So, the Faraday Future FFZERO1 unveiled at CES, Las Vegas: only a concept as yet, looks a bit silly and toy-like, but under the wannabe-Batmobile surface is some tech to underpin some proper cars, apparently. The Variable Platform Architecture can be easily reconfigured for different vehicle types, two- or four-wheel-drive, and to house up to three motors and additional ‘strings’ of batteries. This single-seater, carbonfibre composite-bodied concept has four motors delivering 200mph, 986bhp and a claimed 0-60 in less than three seconds. Theoretically. Feedback on Faraday so far suggests that the firm (backed by China’s Letv media conglomerate) sees itself more as a tech firm and infotainment-provider than a car-maker (no surprises in that statement) with some interesting ideas on non-traditional ownership/leasing models (i.e. availability of different cars on-demand) and that the concept previews some autonomous-driving tech, including smartphone-controlled functions and augmented-reality displays. More detail, pictures, here.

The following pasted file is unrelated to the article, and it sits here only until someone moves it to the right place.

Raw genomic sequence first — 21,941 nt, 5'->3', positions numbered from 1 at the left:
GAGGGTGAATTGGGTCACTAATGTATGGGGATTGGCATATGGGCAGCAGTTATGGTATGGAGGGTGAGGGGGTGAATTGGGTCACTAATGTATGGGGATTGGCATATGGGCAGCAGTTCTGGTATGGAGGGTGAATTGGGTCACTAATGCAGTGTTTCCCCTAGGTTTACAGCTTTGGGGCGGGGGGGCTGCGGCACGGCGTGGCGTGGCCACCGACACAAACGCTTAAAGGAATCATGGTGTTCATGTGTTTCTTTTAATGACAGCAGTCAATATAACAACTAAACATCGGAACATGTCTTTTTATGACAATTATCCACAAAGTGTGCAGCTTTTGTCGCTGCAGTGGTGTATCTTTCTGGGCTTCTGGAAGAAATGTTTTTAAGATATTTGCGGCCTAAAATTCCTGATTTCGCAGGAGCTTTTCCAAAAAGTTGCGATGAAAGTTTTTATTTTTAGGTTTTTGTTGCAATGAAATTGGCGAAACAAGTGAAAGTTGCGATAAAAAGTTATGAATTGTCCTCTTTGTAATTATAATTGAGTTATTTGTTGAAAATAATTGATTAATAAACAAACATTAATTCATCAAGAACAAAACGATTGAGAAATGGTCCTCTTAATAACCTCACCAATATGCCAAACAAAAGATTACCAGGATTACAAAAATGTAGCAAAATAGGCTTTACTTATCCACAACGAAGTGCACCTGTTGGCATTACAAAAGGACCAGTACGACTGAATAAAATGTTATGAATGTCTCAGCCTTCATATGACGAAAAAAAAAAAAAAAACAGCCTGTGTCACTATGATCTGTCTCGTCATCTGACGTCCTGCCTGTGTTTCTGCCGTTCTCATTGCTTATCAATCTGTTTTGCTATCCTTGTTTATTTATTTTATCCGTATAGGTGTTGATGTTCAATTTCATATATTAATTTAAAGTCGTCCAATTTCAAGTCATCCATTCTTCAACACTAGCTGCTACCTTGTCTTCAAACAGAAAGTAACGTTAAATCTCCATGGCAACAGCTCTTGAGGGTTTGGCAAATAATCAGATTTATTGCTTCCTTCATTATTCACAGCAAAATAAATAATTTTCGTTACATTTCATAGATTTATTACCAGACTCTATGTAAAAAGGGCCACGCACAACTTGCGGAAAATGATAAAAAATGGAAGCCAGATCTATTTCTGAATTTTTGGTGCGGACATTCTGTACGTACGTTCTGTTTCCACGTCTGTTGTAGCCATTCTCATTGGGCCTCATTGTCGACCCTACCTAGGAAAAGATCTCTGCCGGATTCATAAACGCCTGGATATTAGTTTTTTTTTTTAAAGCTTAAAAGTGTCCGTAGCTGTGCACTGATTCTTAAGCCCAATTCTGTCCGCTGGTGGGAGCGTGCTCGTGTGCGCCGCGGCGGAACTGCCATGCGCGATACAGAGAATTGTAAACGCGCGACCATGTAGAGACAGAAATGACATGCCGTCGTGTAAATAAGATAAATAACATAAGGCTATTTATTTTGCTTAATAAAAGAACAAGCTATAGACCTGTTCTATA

- GM has announced a partnership with ridesharing platform Lyft “to create an integrated network of on-demand autonomous vehicles” in the US. In the short-term, this means GM will supply cars to Lyft drivers at rental hubs in selected US cities, Lyft will use GM’s OnStar services, and both will develop “joint mobility offerings” – personalised services – “through their respective channels”, long before the longer-term autonomous fleet arrives.
- Meanwhile, Volvo has been talking about its work with Ericsson to develop content-streaming for autonomous vehicles – high-definition TV, music and other high-bandwidth services, linked with ‘learning’ route preferences and traffic predictions to deliver the right-length entertainment for the journey. Interesting stat: Ericsson’s research reckons that 70% of all mobile data traffic will be for video in coming years.
- In non-CES news… A bit cheaper than the Boris buses – the DfT is putting up £7million in its Clean Bus Technology Fund to retro-fit 439 existing buses with SCR (selective catalytic reduction) tech to reduce NOx emissions (by an estimated 50%-90%).